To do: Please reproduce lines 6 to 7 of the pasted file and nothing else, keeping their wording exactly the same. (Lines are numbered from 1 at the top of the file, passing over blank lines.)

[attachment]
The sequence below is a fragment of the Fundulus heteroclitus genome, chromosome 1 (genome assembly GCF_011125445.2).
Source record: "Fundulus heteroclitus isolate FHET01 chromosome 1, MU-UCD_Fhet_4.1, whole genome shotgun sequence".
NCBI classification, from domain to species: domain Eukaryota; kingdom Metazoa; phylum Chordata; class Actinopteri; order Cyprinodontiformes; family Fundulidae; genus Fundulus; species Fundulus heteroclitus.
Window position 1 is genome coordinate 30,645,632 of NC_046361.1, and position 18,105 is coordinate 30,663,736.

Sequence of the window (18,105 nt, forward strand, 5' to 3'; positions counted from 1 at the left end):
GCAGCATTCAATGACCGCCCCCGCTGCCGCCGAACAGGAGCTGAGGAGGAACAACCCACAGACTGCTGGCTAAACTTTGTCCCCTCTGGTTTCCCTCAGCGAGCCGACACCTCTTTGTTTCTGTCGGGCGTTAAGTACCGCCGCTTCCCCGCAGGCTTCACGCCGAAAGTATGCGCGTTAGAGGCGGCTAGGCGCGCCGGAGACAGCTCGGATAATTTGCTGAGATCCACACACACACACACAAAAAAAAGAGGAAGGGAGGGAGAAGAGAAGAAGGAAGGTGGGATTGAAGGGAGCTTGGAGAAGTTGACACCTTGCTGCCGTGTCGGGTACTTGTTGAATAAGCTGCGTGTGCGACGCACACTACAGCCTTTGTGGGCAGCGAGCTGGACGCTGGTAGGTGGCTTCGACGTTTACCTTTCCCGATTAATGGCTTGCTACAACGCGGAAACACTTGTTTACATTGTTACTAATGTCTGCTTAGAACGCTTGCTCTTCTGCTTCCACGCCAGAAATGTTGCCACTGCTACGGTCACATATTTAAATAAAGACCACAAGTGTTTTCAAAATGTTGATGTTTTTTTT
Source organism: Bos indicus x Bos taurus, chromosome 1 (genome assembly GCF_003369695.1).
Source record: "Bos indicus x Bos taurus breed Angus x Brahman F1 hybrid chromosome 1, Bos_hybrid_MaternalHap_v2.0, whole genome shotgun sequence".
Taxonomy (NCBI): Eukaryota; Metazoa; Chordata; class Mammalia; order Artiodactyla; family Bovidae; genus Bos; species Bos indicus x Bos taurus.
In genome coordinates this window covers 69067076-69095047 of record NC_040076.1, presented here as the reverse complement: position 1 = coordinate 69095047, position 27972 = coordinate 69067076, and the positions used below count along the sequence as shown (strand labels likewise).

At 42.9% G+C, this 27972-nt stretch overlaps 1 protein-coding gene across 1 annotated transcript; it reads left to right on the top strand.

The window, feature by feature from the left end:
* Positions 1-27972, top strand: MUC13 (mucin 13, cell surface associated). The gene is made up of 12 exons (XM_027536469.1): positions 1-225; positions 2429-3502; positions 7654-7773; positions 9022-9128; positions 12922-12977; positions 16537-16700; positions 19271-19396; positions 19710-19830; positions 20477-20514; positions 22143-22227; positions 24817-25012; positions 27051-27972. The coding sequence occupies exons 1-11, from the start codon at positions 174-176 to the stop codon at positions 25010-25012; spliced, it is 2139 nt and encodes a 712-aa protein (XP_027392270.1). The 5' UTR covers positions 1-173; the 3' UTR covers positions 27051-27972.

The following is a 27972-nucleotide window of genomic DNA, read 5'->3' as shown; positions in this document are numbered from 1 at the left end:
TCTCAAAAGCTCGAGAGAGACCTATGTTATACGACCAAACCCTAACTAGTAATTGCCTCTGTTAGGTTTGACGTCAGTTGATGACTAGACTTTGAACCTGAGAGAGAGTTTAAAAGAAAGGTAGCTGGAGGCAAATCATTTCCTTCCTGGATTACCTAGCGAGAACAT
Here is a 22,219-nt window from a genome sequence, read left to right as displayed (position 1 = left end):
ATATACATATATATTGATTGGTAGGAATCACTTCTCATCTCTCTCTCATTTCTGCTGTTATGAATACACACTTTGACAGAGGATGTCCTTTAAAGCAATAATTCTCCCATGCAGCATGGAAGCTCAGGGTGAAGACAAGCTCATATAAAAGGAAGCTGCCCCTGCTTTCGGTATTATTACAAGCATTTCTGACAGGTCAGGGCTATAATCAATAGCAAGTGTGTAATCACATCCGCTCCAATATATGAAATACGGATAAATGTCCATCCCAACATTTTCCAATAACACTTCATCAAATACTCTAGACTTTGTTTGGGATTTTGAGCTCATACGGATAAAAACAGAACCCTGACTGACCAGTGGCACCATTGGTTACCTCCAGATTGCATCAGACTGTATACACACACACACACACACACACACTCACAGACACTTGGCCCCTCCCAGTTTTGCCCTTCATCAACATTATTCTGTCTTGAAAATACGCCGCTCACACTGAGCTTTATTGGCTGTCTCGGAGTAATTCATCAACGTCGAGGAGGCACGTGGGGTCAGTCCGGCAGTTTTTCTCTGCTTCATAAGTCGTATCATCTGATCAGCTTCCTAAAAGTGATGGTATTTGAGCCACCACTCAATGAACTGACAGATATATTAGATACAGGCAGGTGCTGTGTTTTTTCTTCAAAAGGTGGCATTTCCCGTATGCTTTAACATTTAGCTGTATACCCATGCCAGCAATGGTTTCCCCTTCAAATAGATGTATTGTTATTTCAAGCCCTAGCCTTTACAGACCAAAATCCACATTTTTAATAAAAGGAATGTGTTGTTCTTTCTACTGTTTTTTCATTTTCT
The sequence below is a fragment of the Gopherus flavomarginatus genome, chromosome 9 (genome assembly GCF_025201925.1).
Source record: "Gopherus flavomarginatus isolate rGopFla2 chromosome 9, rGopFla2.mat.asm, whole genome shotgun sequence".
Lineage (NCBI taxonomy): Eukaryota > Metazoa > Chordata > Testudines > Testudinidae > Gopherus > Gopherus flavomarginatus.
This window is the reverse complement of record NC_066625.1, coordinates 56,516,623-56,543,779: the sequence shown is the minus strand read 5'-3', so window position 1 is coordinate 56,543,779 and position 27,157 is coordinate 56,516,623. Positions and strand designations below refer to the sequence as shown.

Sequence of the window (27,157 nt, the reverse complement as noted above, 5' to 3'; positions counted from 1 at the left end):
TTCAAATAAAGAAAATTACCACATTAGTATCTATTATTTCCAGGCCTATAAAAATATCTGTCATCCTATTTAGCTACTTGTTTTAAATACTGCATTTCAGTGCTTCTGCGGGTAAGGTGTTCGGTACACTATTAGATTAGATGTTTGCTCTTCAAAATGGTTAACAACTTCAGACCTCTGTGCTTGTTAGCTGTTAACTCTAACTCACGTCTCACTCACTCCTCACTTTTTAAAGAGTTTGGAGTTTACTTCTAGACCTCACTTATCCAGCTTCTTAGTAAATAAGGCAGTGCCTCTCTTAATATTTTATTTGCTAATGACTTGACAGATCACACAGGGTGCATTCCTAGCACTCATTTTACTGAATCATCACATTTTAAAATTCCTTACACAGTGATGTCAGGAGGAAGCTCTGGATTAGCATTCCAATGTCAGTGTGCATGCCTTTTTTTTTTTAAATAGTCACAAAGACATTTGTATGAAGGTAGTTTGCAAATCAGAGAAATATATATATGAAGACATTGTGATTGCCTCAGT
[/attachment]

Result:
GCAGCATTCAATGACCGCCCCCGCTGCCGCCGAACAGGAGCTGAGGAGGAACAACCCACAGACTGCTGGCTAAACTTTGTCCCCTCTGGTTTCCCTCAGCGAGCCGACACCTCTTTGTTTCTGTCGGGCGTTAAGTACCGCCGCTTCCCCGCAGGCTTCACGCCGAAAGTATGCGCGTTAGAGGCGGCTAGGCGCGCCGGAGACAGCTCGGATAATTTGCTGAGATCCACACACACACACACAAAAAAAAGAGGAAGGGAGGGAGAAGAGAAGAAGGAAGGTGGGATTGAAGGGAGCTTGGAGAAGTTGACACCTTGCTGCCGTGTCGGGTACTTGTTGAATAAGCTGCGTGTGCGACGCACACTACAGCCTTTGTGGGCAGCGAGCTGGACGCTGGTAGGTGGCTTCGACGTTTACCTTTCCCGATTAATGGCTTGCTACAACGCGGAAACACTTGTTTACATTGTTACTAATGTCTGCTTAGAACGCTTGCTCTTCTGCTTCCACGCCAGAAATGTTGCCACTGCTACGGTCACATATTTAAATAAAGACCACAAGTGTTTTCAAAATGTTGATGTTTTTTTT
Source organism: Bos indicus x Bos taurus, chromosome 1 (genome assembly GCF_003369695.1).